6. Train kids to be patient as you write on the board.  I literally have them applaud themselves for waiting silently as I turn my back and write on the board.  (This is hella important since I will be spending many a minute writing on the board throughout the course of the year.)  The FIRST TIME I need to write something on the board in L1 and L2, I stop halfway through, and, as if I am blown away with surprise that they are listening silently, I write “Silencio” (or “Silence”) on the board, tell them “¡El silencio es MAGNIFICO!” and have them applaud themselves.  Then for the next week or so we will frequently applaud the class’ silence.  (Sometimes we give “un aplause silencioso para el silencio” and clap without touching palms…cause it is funny.) This positive reinforcement will pay off throughout the year as I write peacefully on the board and do not feel rushed by the fear that I will lose them while I write.
  7. Do not fear L1.  You have to invest in kids at the beginning of the year.  And the middle of the year.  And the end too.  You have to give some time in L1 to build those relationships that make kids want to be there and want to listen.  You need to be a community first and a language community second.  Unscripted, unplanned L1 interaction shows kids you care about them as people.  As the year goes on, I will be talking more and more in L2 and less and less in L1, but right now I do not fear L1 as long as we can get a nice flow of L2 going from time to time, so we know how it feels as we ease our way into the year as a group.  So, I shared about the conference and I asked kids about their summers, and I talked about the rules a bit, and we assigned a few student jobs, and we talked logistics (like how to put materials under your seat.  In one class, a student invented a new job, of policing kids’ materials and taking away house points from their group if their materials are in the way!  I love this – emergent class jobs!  What if I had been more invested in “covering” a lesson plan?  This student’s idea – a great one – would have likely been lost.  Because I had the attitude of “Let’s see what emerges”, the space was there for her to offer this brilliant suggestion and now she has a cool new role in class, and the cookie part is I won’t have to trip over kids’ binders and such!)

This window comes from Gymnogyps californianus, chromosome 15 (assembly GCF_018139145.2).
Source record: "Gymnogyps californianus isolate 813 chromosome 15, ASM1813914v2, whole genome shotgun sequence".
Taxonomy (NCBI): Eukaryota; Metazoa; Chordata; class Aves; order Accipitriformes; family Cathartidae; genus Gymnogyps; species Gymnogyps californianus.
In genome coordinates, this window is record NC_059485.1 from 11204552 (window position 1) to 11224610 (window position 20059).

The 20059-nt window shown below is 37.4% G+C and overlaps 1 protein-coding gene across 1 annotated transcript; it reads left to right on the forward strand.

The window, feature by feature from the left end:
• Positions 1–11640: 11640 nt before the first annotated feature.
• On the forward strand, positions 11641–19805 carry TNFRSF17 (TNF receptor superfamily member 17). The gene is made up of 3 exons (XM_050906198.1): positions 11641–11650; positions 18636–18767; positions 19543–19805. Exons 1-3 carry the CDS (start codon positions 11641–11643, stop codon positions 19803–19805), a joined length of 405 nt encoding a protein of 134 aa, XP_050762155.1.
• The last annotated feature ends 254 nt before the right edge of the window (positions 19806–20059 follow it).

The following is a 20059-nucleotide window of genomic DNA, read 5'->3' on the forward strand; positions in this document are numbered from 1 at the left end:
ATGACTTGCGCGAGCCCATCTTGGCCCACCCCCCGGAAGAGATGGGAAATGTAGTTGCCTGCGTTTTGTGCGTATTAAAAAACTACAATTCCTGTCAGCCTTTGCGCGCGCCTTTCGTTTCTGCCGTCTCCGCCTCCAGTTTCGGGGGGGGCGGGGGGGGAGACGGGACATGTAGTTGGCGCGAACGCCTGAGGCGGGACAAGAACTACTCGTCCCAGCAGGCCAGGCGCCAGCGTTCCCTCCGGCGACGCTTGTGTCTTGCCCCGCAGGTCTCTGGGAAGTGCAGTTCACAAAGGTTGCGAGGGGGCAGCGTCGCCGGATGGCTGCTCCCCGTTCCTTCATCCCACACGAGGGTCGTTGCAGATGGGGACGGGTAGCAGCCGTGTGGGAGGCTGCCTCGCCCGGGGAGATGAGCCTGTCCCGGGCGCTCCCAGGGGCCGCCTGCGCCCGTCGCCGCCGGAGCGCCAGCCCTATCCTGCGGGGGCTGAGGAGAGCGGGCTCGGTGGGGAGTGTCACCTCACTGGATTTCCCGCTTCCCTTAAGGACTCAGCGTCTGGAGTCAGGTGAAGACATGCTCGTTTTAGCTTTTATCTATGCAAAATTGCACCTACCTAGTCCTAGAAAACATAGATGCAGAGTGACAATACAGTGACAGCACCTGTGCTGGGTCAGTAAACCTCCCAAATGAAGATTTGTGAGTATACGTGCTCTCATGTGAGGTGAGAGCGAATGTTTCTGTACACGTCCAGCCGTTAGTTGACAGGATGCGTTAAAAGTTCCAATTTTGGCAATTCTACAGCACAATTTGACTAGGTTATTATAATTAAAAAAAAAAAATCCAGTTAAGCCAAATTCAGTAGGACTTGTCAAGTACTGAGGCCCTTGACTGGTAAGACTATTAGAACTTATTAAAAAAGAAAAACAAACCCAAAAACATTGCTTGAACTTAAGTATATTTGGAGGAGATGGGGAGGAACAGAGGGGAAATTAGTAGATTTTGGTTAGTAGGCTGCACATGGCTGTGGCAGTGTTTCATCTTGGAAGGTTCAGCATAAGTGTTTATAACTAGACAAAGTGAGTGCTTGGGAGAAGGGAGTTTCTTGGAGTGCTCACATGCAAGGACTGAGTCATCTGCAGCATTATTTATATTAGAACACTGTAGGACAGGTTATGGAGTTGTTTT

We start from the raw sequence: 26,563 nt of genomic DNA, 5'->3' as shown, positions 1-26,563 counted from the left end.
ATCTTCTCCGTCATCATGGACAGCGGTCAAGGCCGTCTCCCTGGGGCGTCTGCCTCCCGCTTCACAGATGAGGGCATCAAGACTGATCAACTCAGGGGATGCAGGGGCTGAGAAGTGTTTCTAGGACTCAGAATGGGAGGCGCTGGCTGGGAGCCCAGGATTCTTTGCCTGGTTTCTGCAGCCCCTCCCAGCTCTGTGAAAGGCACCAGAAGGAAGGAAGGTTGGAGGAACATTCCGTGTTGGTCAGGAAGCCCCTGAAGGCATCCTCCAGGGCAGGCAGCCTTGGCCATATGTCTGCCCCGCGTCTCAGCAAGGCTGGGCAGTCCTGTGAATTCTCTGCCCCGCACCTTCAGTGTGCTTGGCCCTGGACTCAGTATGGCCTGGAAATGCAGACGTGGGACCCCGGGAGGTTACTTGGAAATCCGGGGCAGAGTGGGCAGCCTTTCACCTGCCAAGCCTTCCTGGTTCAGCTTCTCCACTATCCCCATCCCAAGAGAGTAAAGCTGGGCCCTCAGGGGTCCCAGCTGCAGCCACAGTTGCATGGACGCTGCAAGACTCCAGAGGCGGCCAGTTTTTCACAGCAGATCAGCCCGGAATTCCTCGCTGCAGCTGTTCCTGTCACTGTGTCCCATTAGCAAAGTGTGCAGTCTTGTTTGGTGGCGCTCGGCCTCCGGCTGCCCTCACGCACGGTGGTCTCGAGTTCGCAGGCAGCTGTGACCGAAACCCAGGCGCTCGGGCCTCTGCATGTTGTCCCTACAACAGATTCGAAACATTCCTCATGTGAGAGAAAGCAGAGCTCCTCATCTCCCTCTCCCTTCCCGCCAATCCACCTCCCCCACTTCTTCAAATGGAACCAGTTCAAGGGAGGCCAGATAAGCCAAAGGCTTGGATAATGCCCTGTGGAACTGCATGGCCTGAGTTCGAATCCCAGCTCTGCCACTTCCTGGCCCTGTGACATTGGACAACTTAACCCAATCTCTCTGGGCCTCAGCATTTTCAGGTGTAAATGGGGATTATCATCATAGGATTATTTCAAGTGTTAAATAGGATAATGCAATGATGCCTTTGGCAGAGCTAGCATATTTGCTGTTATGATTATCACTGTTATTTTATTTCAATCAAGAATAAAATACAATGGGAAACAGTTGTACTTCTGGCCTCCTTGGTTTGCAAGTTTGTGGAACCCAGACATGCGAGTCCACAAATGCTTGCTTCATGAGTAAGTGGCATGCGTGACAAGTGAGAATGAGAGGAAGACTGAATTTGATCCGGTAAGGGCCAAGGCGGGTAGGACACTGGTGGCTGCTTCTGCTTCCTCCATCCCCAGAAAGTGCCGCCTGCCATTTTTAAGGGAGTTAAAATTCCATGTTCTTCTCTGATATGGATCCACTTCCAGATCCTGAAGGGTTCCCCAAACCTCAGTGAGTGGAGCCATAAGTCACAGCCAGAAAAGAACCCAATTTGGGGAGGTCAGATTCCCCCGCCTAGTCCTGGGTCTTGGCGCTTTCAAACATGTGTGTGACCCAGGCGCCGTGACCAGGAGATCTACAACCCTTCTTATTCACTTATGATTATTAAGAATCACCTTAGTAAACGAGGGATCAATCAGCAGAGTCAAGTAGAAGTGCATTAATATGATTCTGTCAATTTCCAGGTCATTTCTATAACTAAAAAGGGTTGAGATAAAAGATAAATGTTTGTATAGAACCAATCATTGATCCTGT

8. Give mini-brain breaks.  After about fifteen to twenty minutes, kids need to process.  Probably in L1.  That is OK.  A minute of L1 to “talk about what we have learned so far” is time well spent.  Even if they are not talking 100% on task, who cares?  They will come back to you refreshed.  Listening and understanding is rigorous, hard work.

I noticed that this training has little to do with what is in my brain and a lot to do with the body and heart.  This training is more a mental stance, an attitude, a disposition, based on a mindset that all I need to do is provide understandable messages that people will pay attention to.  I rest myself in Krashen’s and Chomsky’s elegant findings on the simplicity and beauty of the human brain, and what we need to give it to let it do what it is designed to do.  I rest myself in the years of training I have gotten from my incredible mentor,Ben Slavic, a true educator and a pure soul.  I rest myself in the community of support and love that has grown up around Ben, and nurtured me and so many others.  Thanks, fellow human beings!

 

 

 

 

 

 

 

 

 

 

 

 

 

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This entry was posted in Beginning the Year, Emergent Language, No Planning on by .

About Lanny Ball

For more than 23 years, Lanny has taught, coached, presented, staff developed, and consulted within the exciting and enigmatic world of literacy. With unyielding passion and belief in the possibility of workshop teaching, Lanny has worked to support students, teachers, and school administrators around the country in outgrowing themselves as both writers and readers. Working first as a classroom teacher, then as a coach and TCRWP Staff Developer, Lanny is now a literacy and reading consultant in Northwestern Connecticut. Outside of literacy, he enjoys raising his three ambitious young daughters with his wife, and playing the piano. Find him on Twitter @LannyBall, as well as his literacy blog: lannyball.com or lannyball.blog.